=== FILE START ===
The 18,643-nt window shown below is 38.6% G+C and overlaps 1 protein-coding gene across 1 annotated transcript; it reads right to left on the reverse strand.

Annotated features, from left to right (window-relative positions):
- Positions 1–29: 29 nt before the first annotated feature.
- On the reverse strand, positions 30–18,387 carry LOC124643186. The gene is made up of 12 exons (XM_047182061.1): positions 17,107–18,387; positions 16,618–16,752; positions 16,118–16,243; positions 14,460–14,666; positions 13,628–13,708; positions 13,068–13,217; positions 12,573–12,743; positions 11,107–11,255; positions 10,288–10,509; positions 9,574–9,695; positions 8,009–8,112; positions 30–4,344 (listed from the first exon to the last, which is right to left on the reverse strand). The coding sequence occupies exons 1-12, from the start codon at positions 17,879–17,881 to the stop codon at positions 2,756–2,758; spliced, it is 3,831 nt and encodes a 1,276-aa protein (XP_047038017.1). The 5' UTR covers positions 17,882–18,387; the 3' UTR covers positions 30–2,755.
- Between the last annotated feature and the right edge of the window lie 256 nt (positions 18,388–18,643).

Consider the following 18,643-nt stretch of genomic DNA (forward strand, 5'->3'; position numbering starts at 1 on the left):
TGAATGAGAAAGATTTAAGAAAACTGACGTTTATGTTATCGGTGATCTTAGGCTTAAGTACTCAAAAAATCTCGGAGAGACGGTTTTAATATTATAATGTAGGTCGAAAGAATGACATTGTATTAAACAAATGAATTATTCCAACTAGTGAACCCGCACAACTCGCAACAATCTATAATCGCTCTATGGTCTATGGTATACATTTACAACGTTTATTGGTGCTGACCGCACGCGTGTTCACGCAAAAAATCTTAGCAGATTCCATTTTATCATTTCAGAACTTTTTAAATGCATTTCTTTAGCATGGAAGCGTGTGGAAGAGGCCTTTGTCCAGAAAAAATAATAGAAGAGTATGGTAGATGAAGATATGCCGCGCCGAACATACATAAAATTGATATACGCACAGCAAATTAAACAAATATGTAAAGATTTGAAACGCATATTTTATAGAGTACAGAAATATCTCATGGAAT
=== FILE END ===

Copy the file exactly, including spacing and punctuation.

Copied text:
The 18,643-nt window shown below is 38.6% G+C and overlaps 1 protein-coding gene across 1 annotated transcript; it reads right to left on the reverse strand.

Annotated features, from left to right (window-relative positions):
- Positions 1–29: 29 nt before the first annotated feature.
- On the reverse strand, positions 30–18,387 carry LOC124643186. The gene is made up of 12 exons (XM_047182061.1): positions 17,107–18,387; positions 16,618–16,752; positions 16,118–16,243; positions 14,460–14,666; positions 13,628–13,708; positions 13,068–13,217; positions 12,573–12,743; positions 11,107–11,255; positions 10,288–10,509; positions 9,574–9,695; positions 8,009–8,112; positions 30–4,344 (listed from the first exon to the last, which is right to left on the reverse strand). The coding sequence occupies exons 1-12, from the start codon at positions 17,879–17,881 to the stop codon at positions 2,756–2,758; spliced, it is 3,831 nt and encodes a 1,276-aa protein (XP_047038017.1). The 5' UTR covers positions 17,882–18,387; the 3' UTR covers positions 30–2,755.
- Between the last annotated feature and the right edge of the window lie 256 nt (positions 18,388–18,643).

Consider the following 18,643-nt stretch of genomic DNA (forward strand, 5'->3'; position numbering starts at 1 on the left):
TGAATGAGAAAGATTTAAGAAAACTGACGTTTATGTTATCGGTGATCTTAGGCTTAAGTACTCAAAAAATCTCGGAGAGACGGTTTTAATATTATAATGTAGGTCGAAAGAATGACATTGTATTAAACAAATGAATTATTCCAACTAGTGAACCCGCACAACTCGCAACAATCTATAATCGCTCTATGGTCTATGGTATACATTTACAACGTTTATTGGTGCTGACCGCACGCGTGTTCACGCAAAAAATCTTAGCAGATTCCATTTTATCATTTCAGAACTTTTTAAATGCATTTCTTTAGCATGGAAGCGTGTGGAAGAGGCCTTTGTCCAGAAAAAATAATAGAAGAGTATGGTAGATGAAGATATGCCGCGCCGAACATACATAAAATTGATATACGCACAGCAAATTAAACAAATATGTAAAGATTTGAAACGCATATTTTATAGAGTACAGAAATATCTCATGGAAT